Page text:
Students who choose the Military Pathway must submit an enlistment contract as evidence of their plan to meet the Learn.Plan.Succeed. graduation requirement.
Each branch varies in service commitment, location, and how its members contribute to the overall mission of protecting our country, though all are on the same rank-based pay scale.
The Army is the largest military branch in the United States. It’s a powerful fighting force defending and serving our nation by land, sea, and air. Elite groups within the Army, such as the Army Rangers and Special Forces, receive specialized training for advanced combat situations.
Offers the opportunity to work in a civilian career or attend college full time while serving near home.
Community-based and reports to the governor of its respective state unless called to protect U.S. domestic interests in times of conflict or natural disaster. Members hold civilian jobs or attend school while conducting their military training part time.
The Marines play a major role as the first force on the ground in most conflicts. Today, Marines are stationed around the world at all times, ready to deploy quickly whenever and wherever needed. Total service commitment ranges from four to six years.
The Reserves support active Marine forces in time of war, national emergency or contingency operations, provide personnel and operational tempo relief for the active forces in peacetime, and provide service to the community.
The Air Force operates with a three-part vision: global vigilance, reach and power. This vision empowers a technologically advanced force that is focused on air, space, and cyberspace superiority.
With readiness as its primary charge, the Air Force Reserve is actively involved in operations around the world.
Comprised of citizen Airmen who train part-time, close to home, until called upon for duty. These professionals serve both federal and state governments — assisting their communities and helping the Air Force to guard the skies.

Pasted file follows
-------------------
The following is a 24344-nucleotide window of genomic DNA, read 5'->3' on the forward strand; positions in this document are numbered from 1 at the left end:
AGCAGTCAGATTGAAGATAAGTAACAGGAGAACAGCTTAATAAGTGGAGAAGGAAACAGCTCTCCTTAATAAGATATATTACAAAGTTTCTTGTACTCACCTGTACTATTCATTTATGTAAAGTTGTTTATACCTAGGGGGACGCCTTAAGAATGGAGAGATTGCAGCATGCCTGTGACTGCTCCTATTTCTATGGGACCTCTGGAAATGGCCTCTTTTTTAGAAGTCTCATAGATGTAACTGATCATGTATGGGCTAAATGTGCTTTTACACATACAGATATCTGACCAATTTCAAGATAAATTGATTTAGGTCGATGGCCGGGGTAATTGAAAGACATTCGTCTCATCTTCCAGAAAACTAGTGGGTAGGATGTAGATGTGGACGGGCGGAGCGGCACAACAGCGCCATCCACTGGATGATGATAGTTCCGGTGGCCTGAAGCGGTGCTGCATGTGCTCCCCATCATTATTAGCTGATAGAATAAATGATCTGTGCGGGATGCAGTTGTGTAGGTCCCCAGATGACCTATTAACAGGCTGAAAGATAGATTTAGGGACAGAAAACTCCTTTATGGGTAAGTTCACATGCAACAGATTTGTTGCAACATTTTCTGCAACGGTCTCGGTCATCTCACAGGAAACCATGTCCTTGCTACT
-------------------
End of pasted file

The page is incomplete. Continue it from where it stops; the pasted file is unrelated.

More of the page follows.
FIND AN AIR FORCE RECRUITER
The Navy handles operations on and under the sea, in the air and on the ground. Elite groups within the Navy, such as the SEALs and Navy Divers, receive specialized training for advanced warfare situations. A Navy Sailor generally serves a term of four years aboard a Navy ship, though options for shorter time commitments exist.
Offers citizens the chance to serve on a part-time basis, training near home until called to Active Duty. A reservist can pursue a full-time civilian education or career, or obtain special military training while serving.
The Coast Guard is responsible for an array of maritime duties, from ensuring safe and lawful commerce to performing rescue missions in severe conditions.
Reservists take part in maritime safety, mobility, security, national defense and the protection of natural resources. Reservists spend an average of one weekend a month and two weeks a year performing duties vital to national security.
FIND A COAST GUARD RECRUITER
Each branch has specific requirements, but some basic requirements are common to all the branches. Here are some requirements that may be asked of applicants:
Be a U.S. citizen or U.S. permanent resident with a valid Permanent Resident Card or Green Card.
Be age 17 with parental consent, or age 18 or older without consent. Each service branch has a different enlistment age limit.
Have a high school diploma or GED.
Take the Armed Services Vocational Aptitude Battery (ASVAB) multiple-choice test series, which is used to determine if you have the mental aptitude to enlist, and which branches and jobs you can pursue. ASVAB is required to enlist in all five military branches.
- Health and Fitness
Pass a physical exam and meet weight limits. Each service has different fitness standards.
If military service is a postsecondary option that interests you, consider taking the next steps:
- Research the military branches
Compare the different military branches and explore full-time and part-time options, benefits, basic requirements, and steps for enlisting.
- Contact a recruiter
Get in touch with a recruiter for each of the military branches you're interested in, and prepare a list of branch-specific questions.
- Understand options for Delayed Entry Program (DEP)
DEP, also called the Delayed Enlistment Program, is a program whereby individuals going into active duty enlist first in the DEP before they ship out to Basic Training, or "boot camp."
- Report to a MEPS and take ASVAB
If you decide to enlist, you'll spend a day at a Military Entrance Processing Station (MEPS). You'll take the Armed Services Vocational Aptitude Battery (ASVAB) vocational aptitude test to determine which jobs and occupational specialties would be the best fit, have a physical exam, and meet with a career counselor. If you're accepted, you'll take the oath of enlistment.
- Examine Military Occupational Specialty (MOS) Options
The U.S. Army categorizes the jobs performed by enlisted personnel under what is called the Military Occupational Specialty, or MOS, system. Every MOS is known by its code. In fact, most military members will use this code to describe their jobs to people who ask what they do in the military.
- Await orders for basic training
You'll receive orders for basic training within a few weeks. If you enrolled in the delayed entry program, you’ll get orders within a year.